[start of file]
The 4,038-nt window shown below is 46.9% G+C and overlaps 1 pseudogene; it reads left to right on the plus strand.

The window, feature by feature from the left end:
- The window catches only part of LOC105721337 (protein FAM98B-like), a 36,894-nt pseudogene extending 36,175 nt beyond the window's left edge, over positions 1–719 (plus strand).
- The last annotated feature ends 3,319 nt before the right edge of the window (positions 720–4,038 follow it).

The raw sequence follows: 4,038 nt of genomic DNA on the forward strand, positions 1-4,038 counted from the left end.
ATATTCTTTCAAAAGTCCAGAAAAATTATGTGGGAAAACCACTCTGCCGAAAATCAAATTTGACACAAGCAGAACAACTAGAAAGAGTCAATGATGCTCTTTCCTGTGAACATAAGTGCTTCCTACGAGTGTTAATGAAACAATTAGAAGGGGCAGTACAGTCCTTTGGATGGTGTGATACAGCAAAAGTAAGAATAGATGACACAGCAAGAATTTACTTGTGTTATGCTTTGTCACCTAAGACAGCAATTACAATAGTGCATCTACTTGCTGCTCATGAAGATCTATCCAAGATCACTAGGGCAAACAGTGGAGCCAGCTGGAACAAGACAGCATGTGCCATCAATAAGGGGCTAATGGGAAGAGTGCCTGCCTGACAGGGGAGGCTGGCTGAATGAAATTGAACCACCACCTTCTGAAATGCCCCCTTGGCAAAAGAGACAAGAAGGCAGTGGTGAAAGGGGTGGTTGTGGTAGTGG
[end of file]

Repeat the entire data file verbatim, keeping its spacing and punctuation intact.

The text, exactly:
The 4,038-nt window shown below is 46.9% G+C and overlaps 1 pseudogene; it reads left to right on the plus strand.

The window, feature by feature from the left end:
- The window catches only part of LOC105721337 (protein FAM98B-like), a 36,894-nt pseudogene extending 36,175 nt beyond the window's left edge, over positions 1–719 (plus strand).
- The last annotated feature ends 3,319 nt before the right edge of the window (positions 720–4,038 follow it).

The raw sequence follows: 4,038 nt of genomic DNA on the forward strand, positions 1-4,038 counted from the left end.
ATATTCTTTCAAAAGTCCAGAAAAATTATGTGGGAAAACCACTCTGCCGAAAATCAAATTTGACACAAGCAGAACAACTAGAAAGAGTCAATGATGCTCTTTCCTGTGAACATAAGTGCTTCCTACGAGTGTTAATGAAACAATTAGAAGGGGCAGTACAGTCCTTTGGATGGTGTGATACAGCAAAAGTAAGAATAGATGACACAGCAAGAATTTACTTGTGTTATGCTTTGTCACCTAAGACAGCAATTACAATAGTGCATCTACTTGCTGCTCATGAAGATCTATCCAAGATCACTAGGGCAAACAGTGGAGCCAGCTGGAACAAGACAGCATGTGCCATCAATAAGGGGCTAATGGGAAGAGTGCCTGCCTGACAGGGGAGGCTGGCTGAATGAAATTGAACCACCACCTTCTGAAATGCCCCCTTGGCAAAAGAGACAAGAAGGCAGTGGTGAAAGGGGTGGTTGTGGTAGTGG